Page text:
Tuesday, September 27, 2011

A Change of Heart

People ask me how my son handles me going away to fly helicopters. That's the nature of most flying jobs; dads (and sometimes moms) go away to work.

At eleven, Dylan is pretty stoic about me leaving, except during times like hurricane evacutions in the Gulf of Mexico, or annual training, when I'm away for longer stretches than usual. My friend and coworker Todd has a son the same age, and relates that it's pretty much the same with his son.

It's all Dylan has known, after all. When he was a little guy, prior to starting school, I'd get a kick out of how he reacted when I walked through the door after being away: it was like he picked up on whatever conversation we had before I left.

But at the age of seven, it seemed that Dylan really got a grasp of how other families lived. His little friends had their dads home every night. One night, when I reminded him that I'd be leaving the next morning, he burst into tears. It shook me. I held him in my arms like he was three again.
"I don't want you to leave, Daddy."

Oh geez. For the last year, I'd been "Dad" instead of "Daddy." This was serious.

I said, "Dylan, if me going away is really getting to you, I'll find another job."
"Yeah, really."

He pondered that for a moment. "So you'd be home every night?"
"Yep. Every night." More pondering.
"Dad, would you still volunteer at my school?"
"Well, probably not. I'd probably be at work. Have you noticed that it's mostly moms who volunteer at school?"
"Yeah. Dad?"
"What, Punkin?"
"Does that mean we couldn't go camping during the summer?"
"We could go camping, but it would mostly be on the weekends."
He frowns. "While more people are there at the lake?"

He thinks more. "Dad?"
"If you got a job where you didn't have to leave, does that mean you wouldn't be a helicopter pilot?"
"Well, yeah, I guess that's what it means."
"I couldn't tell my friends my dad is a helicopter pilot anymore?"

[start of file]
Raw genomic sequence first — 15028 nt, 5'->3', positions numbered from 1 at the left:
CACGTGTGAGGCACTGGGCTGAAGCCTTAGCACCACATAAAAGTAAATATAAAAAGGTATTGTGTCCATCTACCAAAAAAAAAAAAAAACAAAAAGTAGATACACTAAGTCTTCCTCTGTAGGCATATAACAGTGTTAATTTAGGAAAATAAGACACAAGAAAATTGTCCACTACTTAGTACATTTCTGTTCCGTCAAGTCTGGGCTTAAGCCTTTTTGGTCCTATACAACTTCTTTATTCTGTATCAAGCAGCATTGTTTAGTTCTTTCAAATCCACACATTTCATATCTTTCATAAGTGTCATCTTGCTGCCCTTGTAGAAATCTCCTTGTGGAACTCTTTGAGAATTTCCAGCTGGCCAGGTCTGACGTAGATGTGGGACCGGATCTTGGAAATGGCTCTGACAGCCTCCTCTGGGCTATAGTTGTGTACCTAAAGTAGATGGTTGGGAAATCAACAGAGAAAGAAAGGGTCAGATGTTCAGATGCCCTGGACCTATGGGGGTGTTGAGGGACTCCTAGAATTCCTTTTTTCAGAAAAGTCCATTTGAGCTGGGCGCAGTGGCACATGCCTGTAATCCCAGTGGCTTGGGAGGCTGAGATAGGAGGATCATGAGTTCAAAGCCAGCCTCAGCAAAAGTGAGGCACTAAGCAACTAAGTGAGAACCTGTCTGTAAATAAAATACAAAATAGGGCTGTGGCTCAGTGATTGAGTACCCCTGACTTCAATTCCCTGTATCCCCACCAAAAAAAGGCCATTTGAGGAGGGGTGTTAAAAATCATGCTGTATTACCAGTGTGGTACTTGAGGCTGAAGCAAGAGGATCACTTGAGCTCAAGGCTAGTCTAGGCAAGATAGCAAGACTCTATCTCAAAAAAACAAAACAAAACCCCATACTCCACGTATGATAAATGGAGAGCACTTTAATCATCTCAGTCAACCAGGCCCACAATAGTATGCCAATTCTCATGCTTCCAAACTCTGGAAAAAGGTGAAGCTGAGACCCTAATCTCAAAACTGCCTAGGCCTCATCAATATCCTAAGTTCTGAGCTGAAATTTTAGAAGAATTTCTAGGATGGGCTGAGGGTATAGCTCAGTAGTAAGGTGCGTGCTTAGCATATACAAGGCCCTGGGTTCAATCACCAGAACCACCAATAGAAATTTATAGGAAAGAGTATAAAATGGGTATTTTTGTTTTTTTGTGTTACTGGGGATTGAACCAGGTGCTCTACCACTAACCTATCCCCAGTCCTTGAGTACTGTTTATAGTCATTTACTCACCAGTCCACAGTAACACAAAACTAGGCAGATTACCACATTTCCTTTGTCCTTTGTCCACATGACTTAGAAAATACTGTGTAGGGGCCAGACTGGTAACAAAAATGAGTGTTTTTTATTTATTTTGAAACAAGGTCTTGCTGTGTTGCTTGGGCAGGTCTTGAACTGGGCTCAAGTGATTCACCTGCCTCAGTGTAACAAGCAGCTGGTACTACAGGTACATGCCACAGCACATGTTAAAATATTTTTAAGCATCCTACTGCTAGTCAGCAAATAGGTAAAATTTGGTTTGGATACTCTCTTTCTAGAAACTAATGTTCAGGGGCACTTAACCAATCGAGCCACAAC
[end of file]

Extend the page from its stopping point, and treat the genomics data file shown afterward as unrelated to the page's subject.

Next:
"I guess not," I say.

He holds his hands up in a stop right there gesture. "WHOA WHOA WHOA. FORGET IT."

And that was the last time he brought it up. Sometimes, I guess, peer influence can be a blessing.

Tuesday, September 20, 2011

Shoulder Time

A couple of nights ago, Dylan and I sat next to each other on the sofa. He was feeling rotten, suffering through flu-like symptoms. He leaned against my shoulder as we watched TV, and a realization washed over me: it had been at least a year since he'd leaned up against me like that. He was sick then, too.

Don't get me wrong. I'm openly affectionate toward Dylan, and he doesn't seem to mind. We hug a lot. When I drop him off at his school in the morning, I still kiss him on the head, and he doesn't seem too embarrassed.


He's eleven now, and getting more independent, and the little boy in him is receding into the background, little by little. I thought about that as we sat there on the sofa.

Sometimes, he gets exasperated with me, and informs me that I still treat him like a little kid. I explain to him that, to me, it doesn't seem so long ago that he was so small I feared breaking him while picking him up.

One day, when he was three, we came back from town. I extracted him out of his car seat, held him close, and kissed his head.
"Thank you, Daddy. Will you still kiss me when I'm thirteen?"

I was taken aback, and I laughed a surprised laugh. Where the heck did a three year-old come up with such a question?

"Well of course, Punkin'. But you know, sometimes by the time boys are thirteen, they don't want to be kissed by their daddies anymore. I might have to chase you down and tackle you just to kiss your head."
He giggled. "That sounds like fun."

It also sounds like a good motivator to stay in shape.